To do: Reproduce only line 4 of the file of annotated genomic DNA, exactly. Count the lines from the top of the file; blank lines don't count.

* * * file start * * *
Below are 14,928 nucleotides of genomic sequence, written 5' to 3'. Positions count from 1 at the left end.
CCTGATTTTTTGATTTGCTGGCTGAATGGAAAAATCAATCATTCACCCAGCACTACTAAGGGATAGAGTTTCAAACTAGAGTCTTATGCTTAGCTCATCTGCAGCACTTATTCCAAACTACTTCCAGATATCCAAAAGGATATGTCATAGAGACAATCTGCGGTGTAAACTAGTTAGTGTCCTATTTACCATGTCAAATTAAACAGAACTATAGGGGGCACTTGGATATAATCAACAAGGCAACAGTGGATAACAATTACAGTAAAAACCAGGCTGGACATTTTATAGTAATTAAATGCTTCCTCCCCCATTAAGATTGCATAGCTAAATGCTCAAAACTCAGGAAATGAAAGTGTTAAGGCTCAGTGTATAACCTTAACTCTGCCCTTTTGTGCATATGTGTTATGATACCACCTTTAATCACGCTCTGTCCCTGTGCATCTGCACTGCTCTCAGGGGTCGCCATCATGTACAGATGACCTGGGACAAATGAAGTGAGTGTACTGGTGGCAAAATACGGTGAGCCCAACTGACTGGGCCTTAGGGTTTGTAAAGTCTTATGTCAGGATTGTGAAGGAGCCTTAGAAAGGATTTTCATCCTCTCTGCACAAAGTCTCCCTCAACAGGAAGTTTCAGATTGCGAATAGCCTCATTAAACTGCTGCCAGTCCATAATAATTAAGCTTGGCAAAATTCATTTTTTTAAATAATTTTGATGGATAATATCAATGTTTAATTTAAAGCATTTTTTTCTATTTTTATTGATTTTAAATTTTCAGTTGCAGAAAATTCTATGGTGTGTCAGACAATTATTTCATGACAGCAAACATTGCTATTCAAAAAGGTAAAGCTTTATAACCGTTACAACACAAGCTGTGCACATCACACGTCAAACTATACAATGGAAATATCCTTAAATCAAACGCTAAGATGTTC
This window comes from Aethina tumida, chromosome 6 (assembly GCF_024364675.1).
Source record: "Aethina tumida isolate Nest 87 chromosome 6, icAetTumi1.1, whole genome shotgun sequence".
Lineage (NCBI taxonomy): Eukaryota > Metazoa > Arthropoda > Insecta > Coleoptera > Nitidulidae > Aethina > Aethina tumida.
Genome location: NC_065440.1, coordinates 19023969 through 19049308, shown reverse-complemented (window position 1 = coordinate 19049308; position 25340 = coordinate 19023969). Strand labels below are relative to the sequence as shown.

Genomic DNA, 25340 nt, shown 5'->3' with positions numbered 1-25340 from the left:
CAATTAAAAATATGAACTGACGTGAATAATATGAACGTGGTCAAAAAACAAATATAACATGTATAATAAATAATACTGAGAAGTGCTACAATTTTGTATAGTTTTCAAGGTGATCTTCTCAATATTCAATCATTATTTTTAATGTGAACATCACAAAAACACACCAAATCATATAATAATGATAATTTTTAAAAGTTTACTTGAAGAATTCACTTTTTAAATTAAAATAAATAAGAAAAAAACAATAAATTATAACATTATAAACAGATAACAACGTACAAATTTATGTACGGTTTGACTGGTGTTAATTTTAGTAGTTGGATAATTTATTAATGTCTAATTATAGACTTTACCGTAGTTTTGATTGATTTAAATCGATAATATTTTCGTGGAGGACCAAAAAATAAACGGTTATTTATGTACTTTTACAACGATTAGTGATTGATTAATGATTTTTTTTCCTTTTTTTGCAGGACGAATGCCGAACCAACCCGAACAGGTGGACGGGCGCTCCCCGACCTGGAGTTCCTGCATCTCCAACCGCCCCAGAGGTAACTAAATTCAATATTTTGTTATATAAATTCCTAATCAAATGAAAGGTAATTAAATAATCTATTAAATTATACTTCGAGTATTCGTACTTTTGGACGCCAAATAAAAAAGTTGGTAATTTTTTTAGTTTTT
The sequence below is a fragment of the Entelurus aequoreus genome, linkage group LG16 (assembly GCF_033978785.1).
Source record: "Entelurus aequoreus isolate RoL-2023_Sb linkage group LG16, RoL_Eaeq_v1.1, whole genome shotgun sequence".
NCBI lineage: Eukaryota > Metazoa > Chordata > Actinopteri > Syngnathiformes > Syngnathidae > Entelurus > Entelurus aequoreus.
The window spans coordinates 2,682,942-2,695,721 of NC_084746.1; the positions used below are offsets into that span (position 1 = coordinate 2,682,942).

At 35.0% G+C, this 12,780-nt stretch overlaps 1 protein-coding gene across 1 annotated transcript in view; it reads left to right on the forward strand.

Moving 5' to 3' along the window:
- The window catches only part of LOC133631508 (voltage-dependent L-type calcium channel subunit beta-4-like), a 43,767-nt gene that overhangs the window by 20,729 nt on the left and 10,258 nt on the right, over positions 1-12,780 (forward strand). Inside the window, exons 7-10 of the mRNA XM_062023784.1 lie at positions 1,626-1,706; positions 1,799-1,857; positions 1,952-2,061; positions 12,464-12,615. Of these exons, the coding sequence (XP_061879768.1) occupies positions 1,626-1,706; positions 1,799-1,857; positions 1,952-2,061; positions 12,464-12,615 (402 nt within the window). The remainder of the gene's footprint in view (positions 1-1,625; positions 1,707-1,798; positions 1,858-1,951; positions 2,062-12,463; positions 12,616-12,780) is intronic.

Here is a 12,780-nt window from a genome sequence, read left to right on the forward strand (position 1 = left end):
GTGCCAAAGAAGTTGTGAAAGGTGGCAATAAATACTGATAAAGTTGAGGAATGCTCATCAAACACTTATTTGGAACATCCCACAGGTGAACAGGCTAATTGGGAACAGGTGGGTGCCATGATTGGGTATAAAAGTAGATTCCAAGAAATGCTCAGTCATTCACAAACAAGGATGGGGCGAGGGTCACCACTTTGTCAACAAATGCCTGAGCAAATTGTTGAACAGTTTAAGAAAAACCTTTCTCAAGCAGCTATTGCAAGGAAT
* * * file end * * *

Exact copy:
Source record: "Aethina tumida isolate Nest 87 chromosome 6, icAetTumi1.1, whole genome shotgun sequence".